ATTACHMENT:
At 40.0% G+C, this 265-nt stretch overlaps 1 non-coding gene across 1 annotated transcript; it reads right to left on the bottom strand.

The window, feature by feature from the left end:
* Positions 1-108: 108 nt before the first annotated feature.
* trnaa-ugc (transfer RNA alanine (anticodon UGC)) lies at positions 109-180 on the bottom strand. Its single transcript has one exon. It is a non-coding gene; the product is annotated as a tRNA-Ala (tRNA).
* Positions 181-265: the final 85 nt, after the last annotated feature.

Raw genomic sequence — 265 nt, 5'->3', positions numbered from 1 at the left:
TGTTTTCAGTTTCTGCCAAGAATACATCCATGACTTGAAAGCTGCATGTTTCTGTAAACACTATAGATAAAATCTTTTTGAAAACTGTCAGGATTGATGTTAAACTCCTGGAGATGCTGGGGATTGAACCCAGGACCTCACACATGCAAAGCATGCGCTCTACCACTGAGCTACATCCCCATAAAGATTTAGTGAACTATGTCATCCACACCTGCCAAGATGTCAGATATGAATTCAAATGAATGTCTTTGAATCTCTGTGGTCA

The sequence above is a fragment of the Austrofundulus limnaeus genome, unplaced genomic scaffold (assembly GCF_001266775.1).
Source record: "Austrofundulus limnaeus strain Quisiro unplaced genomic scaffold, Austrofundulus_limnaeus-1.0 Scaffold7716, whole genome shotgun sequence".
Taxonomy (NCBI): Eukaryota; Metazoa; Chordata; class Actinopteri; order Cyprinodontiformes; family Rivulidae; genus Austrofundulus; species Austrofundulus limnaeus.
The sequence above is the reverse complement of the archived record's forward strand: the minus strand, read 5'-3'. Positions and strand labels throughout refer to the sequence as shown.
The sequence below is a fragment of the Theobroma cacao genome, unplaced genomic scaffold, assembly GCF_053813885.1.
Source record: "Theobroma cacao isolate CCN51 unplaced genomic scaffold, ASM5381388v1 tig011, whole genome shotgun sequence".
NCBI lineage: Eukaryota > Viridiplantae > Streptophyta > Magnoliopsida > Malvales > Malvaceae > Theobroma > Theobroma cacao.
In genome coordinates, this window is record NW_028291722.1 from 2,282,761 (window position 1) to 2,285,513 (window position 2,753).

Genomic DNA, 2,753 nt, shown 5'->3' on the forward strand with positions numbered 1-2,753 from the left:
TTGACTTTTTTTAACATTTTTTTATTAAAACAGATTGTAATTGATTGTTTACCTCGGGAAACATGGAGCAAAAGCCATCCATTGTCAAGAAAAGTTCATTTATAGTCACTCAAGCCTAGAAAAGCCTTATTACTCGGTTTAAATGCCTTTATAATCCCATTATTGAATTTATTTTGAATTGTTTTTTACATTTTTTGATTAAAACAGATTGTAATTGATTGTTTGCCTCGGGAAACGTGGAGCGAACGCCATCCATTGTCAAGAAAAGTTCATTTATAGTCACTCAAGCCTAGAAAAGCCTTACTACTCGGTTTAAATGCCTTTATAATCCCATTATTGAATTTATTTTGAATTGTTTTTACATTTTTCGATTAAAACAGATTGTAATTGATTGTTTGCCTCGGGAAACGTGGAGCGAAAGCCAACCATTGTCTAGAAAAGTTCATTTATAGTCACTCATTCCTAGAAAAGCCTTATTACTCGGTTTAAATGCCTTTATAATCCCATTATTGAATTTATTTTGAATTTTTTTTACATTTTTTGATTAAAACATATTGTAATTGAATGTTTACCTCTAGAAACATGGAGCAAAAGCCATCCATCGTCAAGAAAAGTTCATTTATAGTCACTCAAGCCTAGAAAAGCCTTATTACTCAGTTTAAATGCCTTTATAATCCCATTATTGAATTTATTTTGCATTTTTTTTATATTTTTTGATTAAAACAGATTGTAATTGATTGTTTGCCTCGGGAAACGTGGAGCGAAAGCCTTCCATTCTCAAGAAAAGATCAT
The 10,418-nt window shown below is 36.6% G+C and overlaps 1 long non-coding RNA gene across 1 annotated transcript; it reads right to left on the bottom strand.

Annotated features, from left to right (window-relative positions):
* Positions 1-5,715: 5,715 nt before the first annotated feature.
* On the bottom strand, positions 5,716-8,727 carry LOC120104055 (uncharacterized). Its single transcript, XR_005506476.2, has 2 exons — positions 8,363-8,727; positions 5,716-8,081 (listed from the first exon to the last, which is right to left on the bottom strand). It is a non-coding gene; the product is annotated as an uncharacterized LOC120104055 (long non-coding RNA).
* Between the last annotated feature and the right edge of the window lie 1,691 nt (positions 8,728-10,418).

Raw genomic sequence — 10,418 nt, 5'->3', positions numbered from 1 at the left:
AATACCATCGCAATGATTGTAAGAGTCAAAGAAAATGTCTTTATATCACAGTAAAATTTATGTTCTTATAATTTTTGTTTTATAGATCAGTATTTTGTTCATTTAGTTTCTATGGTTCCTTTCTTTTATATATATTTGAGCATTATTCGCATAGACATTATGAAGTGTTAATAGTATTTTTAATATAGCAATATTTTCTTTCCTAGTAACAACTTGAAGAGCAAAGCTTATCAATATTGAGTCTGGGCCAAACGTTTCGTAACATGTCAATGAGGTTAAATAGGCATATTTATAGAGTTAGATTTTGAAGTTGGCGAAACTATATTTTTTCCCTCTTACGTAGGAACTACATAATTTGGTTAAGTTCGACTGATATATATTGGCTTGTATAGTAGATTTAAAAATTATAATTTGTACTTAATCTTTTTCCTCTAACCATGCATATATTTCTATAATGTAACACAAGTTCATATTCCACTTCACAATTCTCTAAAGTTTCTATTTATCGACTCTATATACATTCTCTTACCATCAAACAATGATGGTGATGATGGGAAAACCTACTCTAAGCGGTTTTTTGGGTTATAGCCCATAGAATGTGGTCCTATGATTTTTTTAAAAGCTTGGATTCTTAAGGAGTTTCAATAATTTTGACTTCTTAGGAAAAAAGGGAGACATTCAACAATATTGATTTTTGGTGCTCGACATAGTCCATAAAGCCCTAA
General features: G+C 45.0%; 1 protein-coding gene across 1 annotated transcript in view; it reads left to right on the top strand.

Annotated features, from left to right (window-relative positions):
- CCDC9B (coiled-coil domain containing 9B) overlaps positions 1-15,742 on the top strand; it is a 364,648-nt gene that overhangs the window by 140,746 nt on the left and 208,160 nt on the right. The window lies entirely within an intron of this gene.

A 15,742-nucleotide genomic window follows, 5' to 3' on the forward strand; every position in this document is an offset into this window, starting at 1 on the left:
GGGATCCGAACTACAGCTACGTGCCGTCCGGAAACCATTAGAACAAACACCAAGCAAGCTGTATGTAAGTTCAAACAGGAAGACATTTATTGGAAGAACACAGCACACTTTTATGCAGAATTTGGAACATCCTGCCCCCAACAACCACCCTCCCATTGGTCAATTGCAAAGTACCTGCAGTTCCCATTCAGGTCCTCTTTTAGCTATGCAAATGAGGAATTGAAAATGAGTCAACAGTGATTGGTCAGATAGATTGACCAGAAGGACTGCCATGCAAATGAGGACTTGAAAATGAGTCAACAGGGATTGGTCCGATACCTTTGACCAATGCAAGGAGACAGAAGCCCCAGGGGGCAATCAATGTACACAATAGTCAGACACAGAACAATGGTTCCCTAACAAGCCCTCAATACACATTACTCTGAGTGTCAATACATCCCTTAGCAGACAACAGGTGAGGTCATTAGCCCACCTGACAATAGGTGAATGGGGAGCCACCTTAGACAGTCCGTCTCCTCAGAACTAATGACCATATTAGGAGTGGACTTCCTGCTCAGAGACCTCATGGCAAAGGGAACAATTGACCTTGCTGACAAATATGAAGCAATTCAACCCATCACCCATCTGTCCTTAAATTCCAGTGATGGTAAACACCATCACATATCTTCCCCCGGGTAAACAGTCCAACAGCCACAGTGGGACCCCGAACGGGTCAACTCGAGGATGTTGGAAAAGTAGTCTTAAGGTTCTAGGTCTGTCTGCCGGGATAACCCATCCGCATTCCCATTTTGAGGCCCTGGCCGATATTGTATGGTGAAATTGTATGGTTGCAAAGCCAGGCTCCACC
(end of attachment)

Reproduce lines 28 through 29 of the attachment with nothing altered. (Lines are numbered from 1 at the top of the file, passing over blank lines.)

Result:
A 15,742-nucleotide genomic window follows, 5' to 3' on the forward strand; every position in this document is an offset into this window, starting at 1 on the left:
GGGATCCGAACTACAGCTACGTGCCGTCCGGAAACCATTAGAACAAACACCAAGCAAGCTGTATGTAAGTTCAAACAGGAAGACATTTATTGGAAGAACACAGCACACTTTTATGCAGAATTTGGAACATCCTGCCCCCAACAACCACCCTCCCATTGGTCAATTGCAAAGTACCTGCAGTTCCCATTCAGGTCCTCTTTTAGCTATGCAAATGAGGAATTGAAAATGAGTCAACAGTGATTGGTCAGATAGATTGACCAGAAGGACTGCCATGCAAATGAGGACTTGAAAATGAGTCAACAGGGATTGGTCCGATACCTTTGACCAATGCAAGGAGACAGAAGCCCCAGGGGGCAATCAATGTACACAATAGTCAGACACAGAACAATGGTTCCCTAACAAGCCCTCAATACACATTACTCTGAGTGTCAATACATCCCTTAGCAGACAACAGGTGAGGTCATTAGCCCACCTGACAATAGGTGAATGGGGAGCCACCTTAGACAGTCCGTCTCCTCAGAACTAATGACCATATTAGGAGTGGACTTCCTGCTCAGAGACCTCATGGCAAAGGGAACAATTGACCTTGCTGACAAATATGAAGCAATTCAACCCATCACCCATCTGTCCTTAAATTCCAGTGATGGTAAACACCATCACATATCTTCCCCCGGGTAAACAGTCCAACAGCCACAGTGGGACCCCGAACGGGTCAACTCGAGGATGTTGGAAAAGTAGTCTTAAGGTTCTAGGTCTGTCTGCCGGGATAACCCATCCGCATTCCCATTTTGAGGCCCTGGCCGATATTGTATGGTGAAATTGTATGGTTGCAAAGCCAGGCTCCACC